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I hope this is a good spot for this thread



So I have a 7-year-old mare quarter horse, she really isn't that moody and is really not that spooky in general. When I first got her (back in Agust 2019) she did really well, then began to get a little fussy. We think her back was sore at the time, so we worked that out gave her some time off as well. At this point, she didn't have shoes on and she is a jumping horse. We got her shoed for the first time, and the second time (only front shoes), she clipped one bending it, so we got it fixed. Then a barely a week later the shoe fell off (none of this is under saddle), so got it fixed and had a new better more reputable farrier out. Again a week later she threw a shoe, and it's insanely bent (this happened while lunging her). My trainer suggested bell boots so we are going to try that, but any other thoughts?

She did a lot better once we got shoes put on her, and seemed to be a lot more sound with shoes on so I really don't want to take them off.




Hope this all make sense, I realize its kind of scattered
 

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So I have a 7-year-old mare quarter horse, she really isn't that moody and is really not that spooky in general. When I first got her (back in Agust 2019) she did really well, then began to get a little fussy. We think her back was sore at the time, so we worked that out gave her some time off as well. At this point, she didn't have shoes on and she is a jumping horse. We got her shoed for the first time, and the second time (only front shoes), she clipped one bending it, so we got it fixed. Then a barely a week later the shoe fell off (none of this is under saddle), so got it fixed and had a new better more reputable farrier out. Again a week later she threw a shoe, and it's insanely bent (this happened while lunging her). My trainer suggested bell boots so we are going to try that, but any other thoughts?

She did a lot better once we got shoes put on her, and seemed to be a lot more sound with shoes on so I really don't want to take them off.

In my opinion, if a horse is going to catch a shoe with another foot (usually the hind), the bell boot is NOT going to stop the force required to bend or pull it off. If they are going to "come down" on the edge of that shoe, the bell boot isn't going to stop that from happening.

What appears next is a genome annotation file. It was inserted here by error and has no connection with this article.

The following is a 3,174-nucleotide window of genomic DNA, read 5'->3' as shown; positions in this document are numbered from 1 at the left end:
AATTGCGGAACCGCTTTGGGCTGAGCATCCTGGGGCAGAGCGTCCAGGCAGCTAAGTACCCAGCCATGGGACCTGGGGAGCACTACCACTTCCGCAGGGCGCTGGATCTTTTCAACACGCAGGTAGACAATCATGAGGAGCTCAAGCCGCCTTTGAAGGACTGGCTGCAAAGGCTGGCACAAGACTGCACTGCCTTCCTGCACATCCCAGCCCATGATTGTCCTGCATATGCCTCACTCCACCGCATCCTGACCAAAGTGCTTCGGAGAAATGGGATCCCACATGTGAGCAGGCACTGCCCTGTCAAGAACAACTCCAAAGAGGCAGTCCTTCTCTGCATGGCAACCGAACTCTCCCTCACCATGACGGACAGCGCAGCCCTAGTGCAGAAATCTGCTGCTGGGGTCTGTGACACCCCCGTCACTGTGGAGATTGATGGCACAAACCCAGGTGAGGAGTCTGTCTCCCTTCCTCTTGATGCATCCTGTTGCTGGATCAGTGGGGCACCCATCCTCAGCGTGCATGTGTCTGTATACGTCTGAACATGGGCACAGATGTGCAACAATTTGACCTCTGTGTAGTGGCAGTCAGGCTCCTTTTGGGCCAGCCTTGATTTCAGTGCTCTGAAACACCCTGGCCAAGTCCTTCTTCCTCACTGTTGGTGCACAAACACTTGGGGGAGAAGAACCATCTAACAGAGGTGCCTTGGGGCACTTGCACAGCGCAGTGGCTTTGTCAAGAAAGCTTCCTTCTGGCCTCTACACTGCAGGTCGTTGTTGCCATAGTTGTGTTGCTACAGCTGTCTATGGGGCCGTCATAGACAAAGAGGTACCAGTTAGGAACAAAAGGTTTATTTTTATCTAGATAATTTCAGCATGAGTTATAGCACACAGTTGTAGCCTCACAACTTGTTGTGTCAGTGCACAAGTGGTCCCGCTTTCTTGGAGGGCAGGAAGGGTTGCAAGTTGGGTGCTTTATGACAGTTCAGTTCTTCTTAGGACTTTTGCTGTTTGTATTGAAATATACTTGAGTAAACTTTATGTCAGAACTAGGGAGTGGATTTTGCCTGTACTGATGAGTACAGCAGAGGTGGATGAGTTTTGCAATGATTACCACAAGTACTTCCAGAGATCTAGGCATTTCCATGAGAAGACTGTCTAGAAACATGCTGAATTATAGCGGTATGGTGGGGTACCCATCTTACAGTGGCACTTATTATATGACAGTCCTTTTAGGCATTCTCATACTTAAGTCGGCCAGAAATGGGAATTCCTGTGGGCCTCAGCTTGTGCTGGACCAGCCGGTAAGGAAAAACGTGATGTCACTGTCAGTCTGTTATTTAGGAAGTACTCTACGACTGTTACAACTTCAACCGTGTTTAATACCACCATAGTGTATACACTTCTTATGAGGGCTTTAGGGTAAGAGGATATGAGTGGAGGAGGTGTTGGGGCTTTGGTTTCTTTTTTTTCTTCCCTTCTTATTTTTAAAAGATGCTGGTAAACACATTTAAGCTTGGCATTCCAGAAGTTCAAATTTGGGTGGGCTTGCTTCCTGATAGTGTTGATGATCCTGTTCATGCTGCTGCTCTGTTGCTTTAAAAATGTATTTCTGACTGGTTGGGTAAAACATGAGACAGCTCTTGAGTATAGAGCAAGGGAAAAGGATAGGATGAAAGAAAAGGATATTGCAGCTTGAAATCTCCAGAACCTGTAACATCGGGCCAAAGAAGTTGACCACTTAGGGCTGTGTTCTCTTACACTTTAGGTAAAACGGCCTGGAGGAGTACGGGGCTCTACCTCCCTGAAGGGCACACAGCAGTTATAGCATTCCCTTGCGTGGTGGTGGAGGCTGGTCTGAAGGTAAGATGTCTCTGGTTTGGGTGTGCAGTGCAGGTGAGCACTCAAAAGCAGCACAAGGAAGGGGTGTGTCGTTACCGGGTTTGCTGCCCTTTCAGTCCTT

Usually, if a horse is frequently bend/pulling shoes they are
1) not being put on correctly ... which means you need to find a new farrier

2) the horse has another unaddressed lameness issue


More information on your horse would be helpful. Has the horse ever had a full lameness evaluation with an equine specialist? Including flexions and watching the horse move?
If the horse has not, that would be your first place to start.


For a while, my horse Red pulled his front shoes like crazy -- like every week he would bend/pull one or the other. That went on all summer until I discovered he had a "catchy' right stifle. Got that taken care of and the shoe pulling magically stopped. He would probably end up "scrambling" in order to compensate for the stifle, and that's why he kept catching his own feet. So that's why I say that other undiagnosed lameness issues might be to blame.
 

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I can count on one hand the number of shoes my horses have pulled in 30 years.


A horse pulling shoes more than rarely usually has some or all of the following issues:

- poor farrier work (shoes not on properly, hooves unbalanced, toe left too long, etc)


- farrier work needs to be done more frequently (a lot of horses pull shoes if going longer than 5-6 week shoeing cycle)


- poor hooves (thrushy, soft, shelly, etc. -- often nutritional and/or environmental)


- underlying unsoundness (navicular, stifle or hock problems, etc.)


Do you have photos of the horse's hooves?

What does your farrier say?
Has this horse had a complete lameness evaluation/workup with radiographs lately? If not, that may be a good place to start, especially as you say the horse is noticeably sounder with shoes on and has had some potential soreness/fussy issues. That often points to an underlying issue.
 

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You have good advice as far as getting everything checked over.
Without see your horse specifically no one can give you a sure fix.

The good news is this should be a fixable issue.
 

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Your horse is forging...aka hitting itself hence the bent shoe.
Speak to the farrier and tell them when it is happening...
Sounds like the horse at a gait faster than a walk is clipping {here is the forging}...
Is your horse long backed or butt high build?
Seems to go together was my experience watching horses who dinged...
Bell boots might help some, but the farrier needs to know when this is happening to do any remedy work to his shoeing job.
You might need a shoe set with slightly shorter in length heel or set forward on the hoof a bit...
It only takes a millimeter of catch to yank a shoe...Be glad the shoe is giving and not taking hunks of hoof with it!! :eek:mg:...now that is a disaster and not good.
:runninghorse2:...
 
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